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    • Hartley, David
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    • Laurens, Henry
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    • Adams, John

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Documents filtered by: Author="Hartley, David" AND Recipient="Laurens, Henry" AND Correspondent="Adams, John"
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ALS : William L. Clements Library; copies: Library of Congress, Massachusetts Historical Society, National Archives; press copy of copy: National Archives As the day is now fixed for the signatures of the Definitive treaties between Great Britain France and Spain I beg leave to inform you that I am ready to sign the Definitive treaty between Great Britain and the united States of America...
Copies: Library of Congress (two), William L. Clements Library, Massachusetts Historical Society, National Archives; press copy of copy: National Archives It is agreed, that the Citizens of the United States of America shall be permitted to import into and to export from any Port or Place of the Territories belonging to the Crown of Great Britain in American Ships, any Goods, Wares &...
Copy and press copy of copy: National Archives; copies: William L. Clements Library, Library of Congress, Massachusetts Historical Society, Public Record Office It is with the sincerest Pleasure that I congratulate you on the happy Event which took Place Yesterday, viz., the Signature of the Definitive Treaty between our two Countries. I consider it as the auspicious Presage of returning...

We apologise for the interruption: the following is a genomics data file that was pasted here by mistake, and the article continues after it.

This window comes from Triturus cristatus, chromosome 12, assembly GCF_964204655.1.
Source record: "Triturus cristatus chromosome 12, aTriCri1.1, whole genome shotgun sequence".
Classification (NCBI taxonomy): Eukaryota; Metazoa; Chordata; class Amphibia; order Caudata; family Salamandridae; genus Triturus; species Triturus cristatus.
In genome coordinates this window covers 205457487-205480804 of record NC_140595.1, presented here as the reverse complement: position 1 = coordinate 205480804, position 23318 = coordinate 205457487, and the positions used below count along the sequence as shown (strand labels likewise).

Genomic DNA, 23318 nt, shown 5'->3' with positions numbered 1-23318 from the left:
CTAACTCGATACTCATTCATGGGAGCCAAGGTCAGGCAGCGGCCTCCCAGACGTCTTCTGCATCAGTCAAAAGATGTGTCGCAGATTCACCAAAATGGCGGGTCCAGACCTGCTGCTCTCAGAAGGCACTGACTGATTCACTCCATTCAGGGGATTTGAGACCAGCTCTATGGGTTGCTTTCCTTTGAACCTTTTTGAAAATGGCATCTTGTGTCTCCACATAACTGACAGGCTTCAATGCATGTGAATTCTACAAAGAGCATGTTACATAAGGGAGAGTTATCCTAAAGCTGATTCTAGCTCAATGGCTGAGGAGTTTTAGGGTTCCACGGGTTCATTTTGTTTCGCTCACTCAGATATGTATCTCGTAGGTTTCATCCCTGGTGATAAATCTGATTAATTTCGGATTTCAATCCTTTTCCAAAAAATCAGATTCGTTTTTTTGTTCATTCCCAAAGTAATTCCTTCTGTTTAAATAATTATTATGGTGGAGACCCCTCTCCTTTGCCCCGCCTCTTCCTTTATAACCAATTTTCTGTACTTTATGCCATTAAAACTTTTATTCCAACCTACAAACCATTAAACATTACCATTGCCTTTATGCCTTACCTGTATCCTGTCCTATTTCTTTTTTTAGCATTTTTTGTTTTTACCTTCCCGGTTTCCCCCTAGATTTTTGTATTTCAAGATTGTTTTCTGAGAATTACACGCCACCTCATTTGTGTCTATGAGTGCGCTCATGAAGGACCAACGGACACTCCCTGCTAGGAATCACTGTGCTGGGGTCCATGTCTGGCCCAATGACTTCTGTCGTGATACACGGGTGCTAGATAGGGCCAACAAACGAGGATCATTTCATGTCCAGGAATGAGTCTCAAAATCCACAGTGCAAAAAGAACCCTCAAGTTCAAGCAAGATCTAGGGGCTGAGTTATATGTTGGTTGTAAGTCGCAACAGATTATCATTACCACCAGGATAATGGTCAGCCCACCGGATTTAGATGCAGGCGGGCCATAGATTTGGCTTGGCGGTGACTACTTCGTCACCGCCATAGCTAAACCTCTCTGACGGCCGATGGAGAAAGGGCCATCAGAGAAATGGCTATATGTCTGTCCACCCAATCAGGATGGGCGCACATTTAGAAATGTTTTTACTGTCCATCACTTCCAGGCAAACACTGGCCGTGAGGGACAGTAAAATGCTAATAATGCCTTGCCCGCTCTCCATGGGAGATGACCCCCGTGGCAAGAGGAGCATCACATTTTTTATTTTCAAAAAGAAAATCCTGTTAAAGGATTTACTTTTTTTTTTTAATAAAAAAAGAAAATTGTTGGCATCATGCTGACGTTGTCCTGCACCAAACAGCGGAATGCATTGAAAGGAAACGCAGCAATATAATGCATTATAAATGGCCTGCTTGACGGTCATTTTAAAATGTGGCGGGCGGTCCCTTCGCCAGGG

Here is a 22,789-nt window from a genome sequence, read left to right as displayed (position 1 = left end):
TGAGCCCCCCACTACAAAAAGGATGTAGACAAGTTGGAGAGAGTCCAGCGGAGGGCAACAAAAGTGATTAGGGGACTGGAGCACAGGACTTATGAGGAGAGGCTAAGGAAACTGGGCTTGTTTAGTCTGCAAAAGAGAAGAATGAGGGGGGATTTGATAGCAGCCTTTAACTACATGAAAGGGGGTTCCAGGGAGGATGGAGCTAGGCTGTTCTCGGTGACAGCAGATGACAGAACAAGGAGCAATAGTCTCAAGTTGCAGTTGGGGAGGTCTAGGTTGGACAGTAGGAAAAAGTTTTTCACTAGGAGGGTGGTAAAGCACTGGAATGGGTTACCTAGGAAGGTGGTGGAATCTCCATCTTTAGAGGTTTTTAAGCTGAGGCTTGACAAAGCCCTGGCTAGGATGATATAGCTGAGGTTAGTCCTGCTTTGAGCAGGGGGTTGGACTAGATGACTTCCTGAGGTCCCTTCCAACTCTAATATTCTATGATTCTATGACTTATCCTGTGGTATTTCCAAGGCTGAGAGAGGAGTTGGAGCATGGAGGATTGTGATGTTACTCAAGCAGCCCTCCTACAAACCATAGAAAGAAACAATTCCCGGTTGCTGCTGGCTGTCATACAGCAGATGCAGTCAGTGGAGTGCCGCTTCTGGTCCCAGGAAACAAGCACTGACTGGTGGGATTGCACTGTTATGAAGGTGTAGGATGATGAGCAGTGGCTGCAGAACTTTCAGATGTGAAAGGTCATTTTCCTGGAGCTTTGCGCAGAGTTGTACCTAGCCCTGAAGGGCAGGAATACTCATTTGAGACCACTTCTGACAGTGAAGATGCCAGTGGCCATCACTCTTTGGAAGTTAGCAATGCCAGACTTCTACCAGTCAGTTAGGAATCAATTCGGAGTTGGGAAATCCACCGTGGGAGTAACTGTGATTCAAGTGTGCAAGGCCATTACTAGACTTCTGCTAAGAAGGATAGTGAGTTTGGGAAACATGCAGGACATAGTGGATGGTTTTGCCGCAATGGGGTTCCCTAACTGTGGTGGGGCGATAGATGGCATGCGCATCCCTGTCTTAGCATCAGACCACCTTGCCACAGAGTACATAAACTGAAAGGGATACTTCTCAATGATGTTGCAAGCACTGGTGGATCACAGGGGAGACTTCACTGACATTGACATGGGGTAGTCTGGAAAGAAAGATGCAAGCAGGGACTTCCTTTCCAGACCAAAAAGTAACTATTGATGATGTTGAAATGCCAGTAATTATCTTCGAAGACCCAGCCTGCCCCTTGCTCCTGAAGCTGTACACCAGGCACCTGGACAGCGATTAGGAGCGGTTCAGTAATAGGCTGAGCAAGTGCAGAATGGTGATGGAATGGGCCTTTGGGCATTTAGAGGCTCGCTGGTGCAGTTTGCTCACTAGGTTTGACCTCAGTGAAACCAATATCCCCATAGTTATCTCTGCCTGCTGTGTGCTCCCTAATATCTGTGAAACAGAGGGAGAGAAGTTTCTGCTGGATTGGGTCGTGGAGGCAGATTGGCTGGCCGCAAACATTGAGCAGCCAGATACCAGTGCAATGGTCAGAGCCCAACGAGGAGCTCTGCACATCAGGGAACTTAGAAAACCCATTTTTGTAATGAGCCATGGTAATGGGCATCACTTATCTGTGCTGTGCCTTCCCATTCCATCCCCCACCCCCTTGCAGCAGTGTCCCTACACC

Copies: Public Record Office, Library of Congress, Massachusetts Historical Society August 12 and 13 were of far greater diplomatic consequence than this exchange of formal letters about the birth of an English princess (the present letter and the commissioners’ answer of the following day) would suggest. On Tuesday, August 12, at the weekly meeting of ministers at Versailles, Franklin and...
Copies: Massachusetts Historical Society (two), William L. Clements Library, Library of Congress, National Archives (two); transcript: National Archives When the American peace commissioners saw David Hartley at Versailles on Tuesday, June 17, they told him that Congress had issued an order on April 24 opening American ports to British vessels—or so they understood from credible private...
(I) Copies: Massachusetts Historical Society (four), William L. Clements Library, Library of Congress, National Archives (four); press copy of copy: National Archives; (II) Copies: Massachusetts Historical Society (four), Archives du Ministère des affaires étrangères, William L. Clements Library, Library of Congress, National Archives (four); press copy of copy: National Archives Formal...
Copies: Library of Congress, William L. Clements Library, Massachusetts Historical Society; two incomplete copies and incomplete transcript: National Archives The American peace commissioners grew increasingly suspicious as they waited for Fox to respond to the article that Hartley had presented to them without prior approval on May 21. Hartley drafted another memorial for them on June 1, but...
D : Massachusetts Historical Society; copy: Public Record Office David Hartley arrived in Paris on April 24. The following day he called on the individual American peace commissioners and found them eager to arrange for the opening of British and American ports to each other’s trade and to conclude as quickly as possible a definitive treaty of peace. On April 26 he went to Versailles,...
Copies: National Archives (two), Library of Congress, Massachusetts Historical Society, Public Record Office; transcript: National Archives The proposition which has been made for an universal & unlimited reciprocity of Intercourse & Commerce, between Great-Britain and the American United-States, requires a very serious Consideration on the part of Great-Britain, for the reasons already stated...